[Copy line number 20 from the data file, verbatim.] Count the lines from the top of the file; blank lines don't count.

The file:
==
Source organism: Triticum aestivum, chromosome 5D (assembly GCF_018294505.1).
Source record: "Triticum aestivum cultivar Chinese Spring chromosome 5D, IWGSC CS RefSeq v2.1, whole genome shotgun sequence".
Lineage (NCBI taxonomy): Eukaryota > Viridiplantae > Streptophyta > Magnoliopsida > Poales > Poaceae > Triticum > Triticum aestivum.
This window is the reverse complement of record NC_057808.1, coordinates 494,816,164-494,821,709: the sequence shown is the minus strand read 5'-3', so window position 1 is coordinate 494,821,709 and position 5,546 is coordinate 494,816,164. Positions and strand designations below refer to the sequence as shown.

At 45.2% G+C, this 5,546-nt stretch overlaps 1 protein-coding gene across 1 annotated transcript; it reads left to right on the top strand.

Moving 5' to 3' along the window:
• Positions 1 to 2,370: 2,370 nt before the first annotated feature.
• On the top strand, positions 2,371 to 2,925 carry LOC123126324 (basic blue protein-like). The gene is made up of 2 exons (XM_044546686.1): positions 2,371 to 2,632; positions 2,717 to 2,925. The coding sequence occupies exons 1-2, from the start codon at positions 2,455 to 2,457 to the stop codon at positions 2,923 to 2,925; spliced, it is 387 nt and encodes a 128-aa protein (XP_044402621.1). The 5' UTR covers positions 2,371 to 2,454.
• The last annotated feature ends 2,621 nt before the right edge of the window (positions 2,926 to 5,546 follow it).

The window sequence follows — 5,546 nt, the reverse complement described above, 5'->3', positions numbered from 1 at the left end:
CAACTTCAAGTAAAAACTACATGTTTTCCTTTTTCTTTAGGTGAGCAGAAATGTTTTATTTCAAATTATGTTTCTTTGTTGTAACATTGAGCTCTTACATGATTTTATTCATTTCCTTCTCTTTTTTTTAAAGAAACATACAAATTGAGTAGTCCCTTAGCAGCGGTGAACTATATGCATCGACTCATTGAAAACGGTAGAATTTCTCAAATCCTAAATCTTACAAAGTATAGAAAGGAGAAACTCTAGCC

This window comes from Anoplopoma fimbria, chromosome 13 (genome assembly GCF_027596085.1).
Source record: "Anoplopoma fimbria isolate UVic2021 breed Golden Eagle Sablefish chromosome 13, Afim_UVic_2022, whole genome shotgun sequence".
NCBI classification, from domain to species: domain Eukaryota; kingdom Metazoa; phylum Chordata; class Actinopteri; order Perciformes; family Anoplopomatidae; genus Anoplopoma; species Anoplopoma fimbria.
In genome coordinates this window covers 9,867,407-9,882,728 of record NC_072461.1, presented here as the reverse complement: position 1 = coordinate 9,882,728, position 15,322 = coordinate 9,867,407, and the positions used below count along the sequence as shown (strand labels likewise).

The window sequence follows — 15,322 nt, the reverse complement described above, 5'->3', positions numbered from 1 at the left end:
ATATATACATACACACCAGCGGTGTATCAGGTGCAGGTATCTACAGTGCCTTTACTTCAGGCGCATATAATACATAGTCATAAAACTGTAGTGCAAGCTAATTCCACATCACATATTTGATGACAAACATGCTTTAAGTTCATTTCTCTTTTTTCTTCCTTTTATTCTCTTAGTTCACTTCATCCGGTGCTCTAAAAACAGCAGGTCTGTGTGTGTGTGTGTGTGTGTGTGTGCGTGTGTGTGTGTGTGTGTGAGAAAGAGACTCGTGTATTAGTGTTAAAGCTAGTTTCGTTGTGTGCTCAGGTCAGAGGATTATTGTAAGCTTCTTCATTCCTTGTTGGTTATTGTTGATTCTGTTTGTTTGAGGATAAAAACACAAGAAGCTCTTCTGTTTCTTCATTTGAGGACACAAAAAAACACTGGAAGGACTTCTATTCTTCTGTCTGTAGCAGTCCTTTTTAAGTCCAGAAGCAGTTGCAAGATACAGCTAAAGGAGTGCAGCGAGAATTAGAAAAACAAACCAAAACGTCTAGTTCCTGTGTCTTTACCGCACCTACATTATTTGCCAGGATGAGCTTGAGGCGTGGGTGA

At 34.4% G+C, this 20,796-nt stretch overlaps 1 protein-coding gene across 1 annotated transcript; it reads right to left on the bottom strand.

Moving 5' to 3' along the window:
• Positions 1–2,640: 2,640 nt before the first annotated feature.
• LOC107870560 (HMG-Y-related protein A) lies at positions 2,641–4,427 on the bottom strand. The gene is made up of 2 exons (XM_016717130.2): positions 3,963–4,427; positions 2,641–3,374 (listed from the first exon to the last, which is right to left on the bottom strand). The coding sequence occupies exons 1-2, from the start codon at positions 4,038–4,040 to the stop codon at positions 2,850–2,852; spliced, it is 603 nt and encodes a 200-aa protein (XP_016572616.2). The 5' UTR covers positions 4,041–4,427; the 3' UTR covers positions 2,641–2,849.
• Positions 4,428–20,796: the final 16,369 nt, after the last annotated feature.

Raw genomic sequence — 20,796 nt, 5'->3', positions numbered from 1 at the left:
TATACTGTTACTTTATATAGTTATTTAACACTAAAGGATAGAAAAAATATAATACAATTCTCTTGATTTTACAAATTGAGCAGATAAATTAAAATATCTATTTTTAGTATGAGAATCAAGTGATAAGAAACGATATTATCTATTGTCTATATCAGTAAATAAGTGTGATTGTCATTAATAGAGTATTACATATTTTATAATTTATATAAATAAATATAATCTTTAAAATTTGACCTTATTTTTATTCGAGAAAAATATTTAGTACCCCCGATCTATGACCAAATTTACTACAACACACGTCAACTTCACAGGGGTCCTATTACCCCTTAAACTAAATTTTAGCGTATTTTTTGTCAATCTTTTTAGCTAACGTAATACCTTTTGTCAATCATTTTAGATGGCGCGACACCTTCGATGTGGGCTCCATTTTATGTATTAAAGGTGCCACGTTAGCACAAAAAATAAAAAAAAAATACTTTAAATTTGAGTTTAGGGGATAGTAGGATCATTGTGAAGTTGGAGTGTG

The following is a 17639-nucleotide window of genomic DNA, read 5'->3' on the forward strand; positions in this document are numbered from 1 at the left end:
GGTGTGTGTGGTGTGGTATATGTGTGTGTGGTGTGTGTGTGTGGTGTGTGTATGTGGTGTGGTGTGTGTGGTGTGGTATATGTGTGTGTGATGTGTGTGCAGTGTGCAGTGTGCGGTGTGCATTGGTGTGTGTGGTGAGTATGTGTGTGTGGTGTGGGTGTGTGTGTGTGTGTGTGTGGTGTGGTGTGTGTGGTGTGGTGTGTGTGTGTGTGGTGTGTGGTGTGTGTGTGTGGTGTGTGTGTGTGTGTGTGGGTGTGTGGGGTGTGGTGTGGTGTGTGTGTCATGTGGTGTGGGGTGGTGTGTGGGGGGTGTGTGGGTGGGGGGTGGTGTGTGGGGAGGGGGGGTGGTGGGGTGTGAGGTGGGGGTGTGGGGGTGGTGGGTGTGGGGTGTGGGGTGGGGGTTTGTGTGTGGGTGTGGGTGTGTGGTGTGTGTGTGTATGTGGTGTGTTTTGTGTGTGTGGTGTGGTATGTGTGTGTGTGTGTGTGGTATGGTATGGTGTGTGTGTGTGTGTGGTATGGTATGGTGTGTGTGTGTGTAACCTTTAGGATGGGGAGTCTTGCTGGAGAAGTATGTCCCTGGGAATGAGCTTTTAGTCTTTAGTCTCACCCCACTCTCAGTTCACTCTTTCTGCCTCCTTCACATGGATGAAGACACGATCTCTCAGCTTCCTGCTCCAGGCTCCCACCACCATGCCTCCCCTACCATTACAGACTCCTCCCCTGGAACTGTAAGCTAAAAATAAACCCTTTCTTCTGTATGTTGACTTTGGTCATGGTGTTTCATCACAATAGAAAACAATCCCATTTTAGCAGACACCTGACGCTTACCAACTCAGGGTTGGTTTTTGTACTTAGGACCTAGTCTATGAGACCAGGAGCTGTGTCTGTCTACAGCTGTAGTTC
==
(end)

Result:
• Positions 1–2,640: 2,640 nt before the first annotated feature.